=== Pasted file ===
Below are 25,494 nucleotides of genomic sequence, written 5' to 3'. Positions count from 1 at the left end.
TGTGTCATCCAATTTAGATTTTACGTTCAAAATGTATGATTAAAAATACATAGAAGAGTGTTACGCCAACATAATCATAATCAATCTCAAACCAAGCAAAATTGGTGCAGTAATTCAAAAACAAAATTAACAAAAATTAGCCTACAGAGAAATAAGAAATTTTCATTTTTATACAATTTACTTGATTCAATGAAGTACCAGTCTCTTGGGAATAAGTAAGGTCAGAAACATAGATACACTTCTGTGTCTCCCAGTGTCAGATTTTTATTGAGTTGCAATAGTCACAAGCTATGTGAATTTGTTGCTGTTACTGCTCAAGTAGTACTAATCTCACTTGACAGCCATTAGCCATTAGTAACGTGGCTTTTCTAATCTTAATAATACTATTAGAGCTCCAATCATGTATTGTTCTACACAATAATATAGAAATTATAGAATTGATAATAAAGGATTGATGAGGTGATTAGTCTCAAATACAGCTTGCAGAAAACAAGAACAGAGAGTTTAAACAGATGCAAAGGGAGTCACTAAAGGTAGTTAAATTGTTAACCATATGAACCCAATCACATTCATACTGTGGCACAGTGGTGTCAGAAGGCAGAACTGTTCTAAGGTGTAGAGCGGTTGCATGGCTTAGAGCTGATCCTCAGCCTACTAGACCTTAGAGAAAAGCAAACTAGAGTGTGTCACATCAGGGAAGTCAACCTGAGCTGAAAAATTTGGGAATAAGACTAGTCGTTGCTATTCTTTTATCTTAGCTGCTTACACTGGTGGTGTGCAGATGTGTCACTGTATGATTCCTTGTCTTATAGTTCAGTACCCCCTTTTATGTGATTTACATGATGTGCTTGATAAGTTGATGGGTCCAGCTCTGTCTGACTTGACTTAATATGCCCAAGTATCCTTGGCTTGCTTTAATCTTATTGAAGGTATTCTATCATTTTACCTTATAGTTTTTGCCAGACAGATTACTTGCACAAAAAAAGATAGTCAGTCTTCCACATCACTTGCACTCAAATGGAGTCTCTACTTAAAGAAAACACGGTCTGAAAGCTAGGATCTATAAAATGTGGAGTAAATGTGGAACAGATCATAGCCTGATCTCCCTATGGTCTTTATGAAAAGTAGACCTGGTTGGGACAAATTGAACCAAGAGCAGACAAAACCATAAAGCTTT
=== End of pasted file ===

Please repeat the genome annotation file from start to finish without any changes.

Below are 25,494 nucleotides of genomic sequence, written 5' to 3'. Positions count from 1 at the left end.
TGTGTCATCCAATTTAGATTTTACGTTCAAAATGTATGATTAAAAATACATAGAAGAGTGTTACGCCAACATAATCATAATCAATCTCAAACCAAGCAAAATTGGTGCAGTAATTCAAAAACAAAATTAACAAAAATTAGCCTACAGAGAAATAAGAAATTTTCATTTTTATACAATTTACTTGATTCAATGAAGTACCAGTCTCTTGGGAATAAGTAAGGTCAGAAACATAGATACACTTCTGTGTCTCCCAGTGTCAGATTTTTATTGAGTTGCAATAGTCACAAGCTATGTGAATTTGTTGCTGTTACTGCTCAAGTAGTACTAATCTCACTTGACAGCCATTAGCCATTAGTAACGTGGCTTTTCTAATCTTAATAATACTATTAGAGCTCCAATCATGTATTGTTCTACACAATAATATAGAAATTATAGAATTGATAATAAAGGATTGATGAGGTGATTAGTCTCAAATACAGCTTGCAGAAAACAAGAACAGAGAGTTTAAACAGATGCAAAGGGAGTCACTAAAGGTAGTTAAATTGTTAACCATATGAACCCAATCACATTCATACTGTGGCACAGTGGTGTCAGAAGGCAGAACTGTTCTAAGGTGTAGAGCGGTTGCATGGCTTAGAGCTGATCCTCAGCCTACTAGACCTTAGAGAAAAGCAAACTAGAGTGTGTCACATCAGGGAAGTCAACCTGAGCTGAAAAATTTGGGAATAAGACTAGTCGTTGCTATTCTTTTATCTTAGCTGCTTACACTGGTGGTGTGCAGATGTGTCACTGTATGATTCCTTGTCTTATAGTTCAGTACCCCCTTTTATGTGATTTACATGATGTGCTTGATAAGTTGATGGGTCCAGCTCTGTCTGACTTGACTTAATATGCCCAAGTATCCTTGGCTTGCTTTAATCTTATTGAAGGTATTCTATCATTTTACCTTATAGTTTTTGCCAGACAGATTACTTGCACAAAAAAAGATAGTCAGTCTTCCACATCACTTGCACTCAAATGGAGTCTCTACTTAAAGAAAACACGGTCTGAAAGCTAGGATCTATAAAATGTGGAGTAAATGTGGAACAGATCATAGCCTGATCTCCCTATGGTCTTTATGAAAAGTAGACCTGGTTGGGACAAATTGAACCAAGAGCAGACAAAACCATAAAGCTTT